Days after a patent sale generated $4.5 billion (U.S.) for creditors of insolvent Nortel Networks, its retirees are facing a huge cut in pension income, along with a clawback of benefits paid out over the past 10 months.
“This is hitting our family very hard,” said Jayne Price, whose 89-year-old father, John Price, supervised a staff of 300 Nortel engineers in Quebec until he retired in 1980.
John Price and the other 12,000 or so Nortel pensioners in Canada began receiving individual letters Wednesday from pension administrator Morneau Shepell announcing “interim” cutbacks in benefits starting with the Aug. 25 pension cheques.
Ontario estimates an average Nortel non-union employee who worked in this province faces an 18 per cent reduction in benefits. Workers who spent their careers outside of the province, and were entitled to indexed pensions, will see average cuts of 31 per cent for non-union staff and 25 per cent for unionized employees.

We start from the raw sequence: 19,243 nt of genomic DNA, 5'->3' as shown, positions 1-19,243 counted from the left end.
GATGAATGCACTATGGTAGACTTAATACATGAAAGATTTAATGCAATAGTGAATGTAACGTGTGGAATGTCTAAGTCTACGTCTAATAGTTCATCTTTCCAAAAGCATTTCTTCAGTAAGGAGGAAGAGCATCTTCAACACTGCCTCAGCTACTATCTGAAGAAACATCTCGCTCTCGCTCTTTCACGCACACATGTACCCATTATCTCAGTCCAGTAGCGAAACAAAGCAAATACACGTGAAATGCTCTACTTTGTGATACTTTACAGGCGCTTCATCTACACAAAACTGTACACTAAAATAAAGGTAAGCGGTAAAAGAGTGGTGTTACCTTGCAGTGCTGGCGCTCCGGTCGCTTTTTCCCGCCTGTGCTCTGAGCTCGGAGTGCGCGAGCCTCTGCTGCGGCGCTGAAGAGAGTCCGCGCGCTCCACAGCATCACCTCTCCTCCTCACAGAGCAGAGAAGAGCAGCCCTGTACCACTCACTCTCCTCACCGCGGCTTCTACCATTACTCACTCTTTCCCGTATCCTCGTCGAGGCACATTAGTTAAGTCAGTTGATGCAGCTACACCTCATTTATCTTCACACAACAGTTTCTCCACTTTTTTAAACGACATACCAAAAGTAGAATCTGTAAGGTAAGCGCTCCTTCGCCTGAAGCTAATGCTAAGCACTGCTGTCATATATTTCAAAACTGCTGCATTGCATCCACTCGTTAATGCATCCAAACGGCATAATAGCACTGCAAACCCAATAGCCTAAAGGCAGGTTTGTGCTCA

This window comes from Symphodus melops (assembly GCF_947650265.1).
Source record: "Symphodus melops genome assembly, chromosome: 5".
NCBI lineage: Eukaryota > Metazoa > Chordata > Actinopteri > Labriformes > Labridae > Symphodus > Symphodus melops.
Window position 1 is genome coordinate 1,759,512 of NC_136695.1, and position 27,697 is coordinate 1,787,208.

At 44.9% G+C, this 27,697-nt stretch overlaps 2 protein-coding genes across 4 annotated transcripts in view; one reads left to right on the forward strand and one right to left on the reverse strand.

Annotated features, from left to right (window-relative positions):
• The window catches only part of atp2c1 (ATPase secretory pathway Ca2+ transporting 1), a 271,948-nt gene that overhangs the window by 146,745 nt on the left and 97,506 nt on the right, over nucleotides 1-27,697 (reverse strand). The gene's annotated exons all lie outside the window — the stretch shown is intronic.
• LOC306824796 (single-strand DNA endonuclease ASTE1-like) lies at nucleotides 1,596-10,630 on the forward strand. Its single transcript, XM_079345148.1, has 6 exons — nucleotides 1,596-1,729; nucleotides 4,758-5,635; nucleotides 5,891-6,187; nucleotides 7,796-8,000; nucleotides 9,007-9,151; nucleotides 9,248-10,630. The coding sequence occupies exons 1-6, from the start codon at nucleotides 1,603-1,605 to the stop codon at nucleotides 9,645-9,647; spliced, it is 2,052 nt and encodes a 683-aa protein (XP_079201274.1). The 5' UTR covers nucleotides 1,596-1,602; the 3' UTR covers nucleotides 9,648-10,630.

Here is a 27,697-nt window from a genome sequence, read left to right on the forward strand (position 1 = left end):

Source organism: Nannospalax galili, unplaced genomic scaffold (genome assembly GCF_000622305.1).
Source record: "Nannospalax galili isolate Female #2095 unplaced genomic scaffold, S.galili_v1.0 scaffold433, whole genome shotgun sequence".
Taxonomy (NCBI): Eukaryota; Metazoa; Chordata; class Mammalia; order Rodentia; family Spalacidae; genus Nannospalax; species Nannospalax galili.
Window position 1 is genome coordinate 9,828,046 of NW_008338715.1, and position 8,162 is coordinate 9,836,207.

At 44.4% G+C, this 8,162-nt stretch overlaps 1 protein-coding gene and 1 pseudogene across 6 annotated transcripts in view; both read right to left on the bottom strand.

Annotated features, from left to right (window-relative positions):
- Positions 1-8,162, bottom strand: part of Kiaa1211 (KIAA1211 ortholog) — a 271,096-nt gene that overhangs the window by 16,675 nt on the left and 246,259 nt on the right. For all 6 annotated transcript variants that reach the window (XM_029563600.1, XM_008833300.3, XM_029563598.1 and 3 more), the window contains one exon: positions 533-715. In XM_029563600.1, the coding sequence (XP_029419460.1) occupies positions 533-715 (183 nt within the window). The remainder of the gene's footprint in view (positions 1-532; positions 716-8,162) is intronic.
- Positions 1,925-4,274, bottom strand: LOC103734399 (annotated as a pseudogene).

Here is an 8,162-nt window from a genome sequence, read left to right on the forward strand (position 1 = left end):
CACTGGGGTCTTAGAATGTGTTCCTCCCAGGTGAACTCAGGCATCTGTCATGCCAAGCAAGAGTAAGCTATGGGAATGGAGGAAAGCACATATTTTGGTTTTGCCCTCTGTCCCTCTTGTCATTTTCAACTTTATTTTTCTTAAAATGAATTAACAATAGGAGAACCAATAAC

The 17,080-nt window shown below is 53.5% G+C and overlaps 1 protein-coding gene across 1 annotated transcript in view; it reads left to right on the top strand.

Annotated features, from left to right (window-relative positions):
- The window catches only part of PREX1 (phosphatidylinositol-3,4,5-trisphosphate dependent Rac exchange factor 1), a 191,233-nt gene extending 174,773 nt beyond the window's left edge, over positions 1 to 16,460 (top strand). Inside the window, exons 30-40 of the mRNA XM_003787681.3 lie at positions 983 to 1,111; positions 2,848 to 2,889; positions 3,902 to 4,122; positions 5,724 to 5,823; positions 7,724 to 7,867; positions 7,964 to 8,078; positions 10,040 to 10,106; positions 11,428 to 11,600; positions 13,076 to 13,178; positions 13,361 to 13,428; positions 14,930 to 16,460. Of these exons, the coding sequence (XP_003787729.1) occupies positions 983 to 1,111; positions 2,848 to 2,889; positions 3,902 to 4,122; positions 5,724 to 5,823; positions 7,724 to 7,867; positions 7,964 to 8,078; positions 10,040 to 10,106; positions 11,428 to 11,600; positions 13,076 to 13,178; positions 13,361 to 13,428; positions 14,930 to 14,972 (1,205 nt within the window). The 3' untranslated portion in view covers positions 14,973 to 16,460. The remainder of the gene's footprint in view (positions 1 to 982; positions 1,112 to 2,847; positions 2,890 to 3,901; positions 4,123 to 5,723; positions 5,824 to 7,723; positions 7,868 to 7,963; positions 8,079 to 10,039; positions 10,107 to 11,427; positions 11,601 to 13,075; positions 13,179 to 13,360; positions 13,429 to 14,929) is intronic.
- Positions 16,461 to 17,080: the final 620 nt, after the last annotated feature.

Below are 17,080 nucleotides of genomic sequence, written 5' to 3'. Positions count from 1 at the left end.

The cuts are deemed interim because benefits will be recalculated higher to reflect Nortel’s liquidation sale that yielded total proceeds of more than $7.6 billion, far greater than the company had forecast.